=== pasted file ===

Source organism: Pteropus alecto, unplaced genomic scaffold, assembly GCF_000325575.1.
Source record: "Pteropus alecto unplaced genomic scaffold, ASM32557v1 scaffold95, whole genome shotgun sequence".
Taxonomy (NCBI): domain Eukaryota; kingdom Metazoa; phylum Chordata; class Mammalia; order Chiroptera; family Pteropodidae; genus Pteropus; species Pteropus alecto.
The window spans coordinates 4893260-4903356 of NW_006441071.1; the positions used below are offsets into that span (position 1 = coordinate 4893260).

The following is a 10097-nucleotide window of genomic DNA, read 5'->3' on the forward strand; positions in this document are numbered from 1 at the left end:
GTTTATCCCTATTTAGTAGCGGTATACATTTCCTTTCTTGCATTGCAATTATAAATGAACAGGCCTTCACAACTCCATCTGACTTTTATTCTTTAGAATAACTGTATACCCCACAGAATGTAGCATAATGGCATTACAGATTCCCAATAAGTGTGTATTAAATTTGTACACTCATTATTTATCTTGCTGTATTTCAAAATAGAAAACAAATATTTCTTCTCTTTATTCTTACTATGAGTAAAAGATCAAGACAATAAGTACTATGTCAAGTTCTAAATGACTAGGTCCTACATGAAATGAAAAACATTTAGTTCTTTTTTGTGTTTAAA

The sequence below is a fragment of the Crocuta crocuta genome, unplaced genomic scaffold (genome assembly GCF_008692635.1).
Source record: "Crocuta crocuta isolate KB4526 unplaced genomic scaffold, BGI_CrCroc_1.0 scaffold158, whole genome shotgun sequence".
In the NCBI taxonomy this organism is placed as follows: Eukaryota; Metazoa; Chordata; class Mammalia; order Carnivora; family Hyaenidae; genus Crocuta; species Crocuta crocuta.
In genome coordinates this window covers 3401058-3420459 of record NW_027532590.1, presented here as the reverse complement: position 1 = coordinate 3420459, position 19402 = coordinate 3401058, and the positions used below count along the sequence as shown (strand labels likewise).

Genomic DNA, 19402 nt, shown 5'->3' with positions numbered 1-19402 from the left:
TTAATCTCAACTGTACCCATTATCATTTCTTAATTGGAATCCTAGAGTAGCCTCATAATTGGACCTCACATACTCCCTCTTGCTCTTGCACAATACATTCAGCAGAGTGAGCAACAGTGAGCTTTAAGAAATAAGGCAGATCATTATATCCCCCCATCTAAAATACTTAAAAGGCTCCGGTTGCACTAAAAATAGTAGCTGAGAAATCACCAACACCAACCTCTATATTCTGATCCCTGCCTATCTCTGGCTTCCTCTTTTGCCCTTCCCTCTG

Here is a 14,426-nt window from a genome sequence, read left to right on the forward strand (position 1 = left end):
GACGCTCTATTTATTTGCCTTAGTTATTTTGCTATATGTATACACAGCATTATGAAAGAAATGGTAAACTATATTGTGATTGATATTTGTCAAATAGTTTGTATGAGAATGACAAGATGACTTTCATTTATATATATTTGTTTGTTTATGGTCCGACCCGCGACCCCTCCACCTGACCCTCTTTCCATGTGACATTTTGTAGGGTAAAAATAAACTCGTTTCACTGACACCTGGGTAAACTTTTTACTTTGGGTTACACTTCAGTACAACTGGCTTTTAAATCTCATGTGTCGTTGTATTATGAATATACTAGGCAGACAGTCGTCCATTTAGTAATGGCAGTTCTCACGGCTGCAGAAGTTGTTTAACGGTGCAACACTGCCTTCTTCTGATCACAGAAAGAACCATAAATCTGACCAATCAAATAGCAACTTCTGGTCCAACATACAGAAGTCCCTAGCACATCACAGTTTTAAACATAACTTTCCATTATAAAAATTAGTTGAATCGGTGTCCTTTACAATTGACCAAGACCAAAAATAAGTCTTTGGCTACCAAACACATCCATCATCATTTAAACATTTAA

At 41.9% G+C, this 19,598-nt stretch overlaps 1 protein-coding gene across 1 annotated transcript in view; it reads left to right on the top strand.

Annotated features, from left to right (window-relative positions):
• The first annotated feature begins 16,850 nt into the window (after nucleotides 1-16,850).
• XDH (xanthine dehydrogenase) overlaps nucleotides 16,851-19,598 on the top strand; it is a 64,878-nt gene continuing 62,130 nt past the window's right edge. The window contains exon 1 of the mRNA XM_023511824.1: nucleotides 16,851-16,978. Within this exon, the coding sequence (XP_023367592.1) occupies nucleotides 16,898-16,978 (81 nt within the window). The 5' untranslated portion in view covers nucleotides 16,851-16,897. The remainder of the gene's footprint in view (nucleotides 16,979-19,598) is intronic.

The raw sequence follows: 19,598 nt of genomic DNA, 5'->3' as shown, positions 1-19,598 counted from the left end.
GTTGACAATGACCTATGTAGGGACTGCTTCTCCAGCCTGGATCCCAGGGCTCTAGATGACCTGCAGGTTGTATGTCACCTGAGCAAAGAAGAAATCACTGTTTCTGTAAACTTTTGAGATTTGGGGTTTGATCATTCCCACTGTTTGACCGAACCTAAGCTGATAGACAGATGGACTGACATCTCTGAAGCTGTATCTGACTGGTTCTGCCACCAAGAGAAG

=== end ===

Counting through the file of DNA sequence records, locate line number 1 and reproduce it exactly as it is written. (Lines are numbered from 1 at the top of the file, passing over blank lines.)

Source organism: Pteropus alecto, unplaced genomic scaffold, assembly GCF_000325575.1.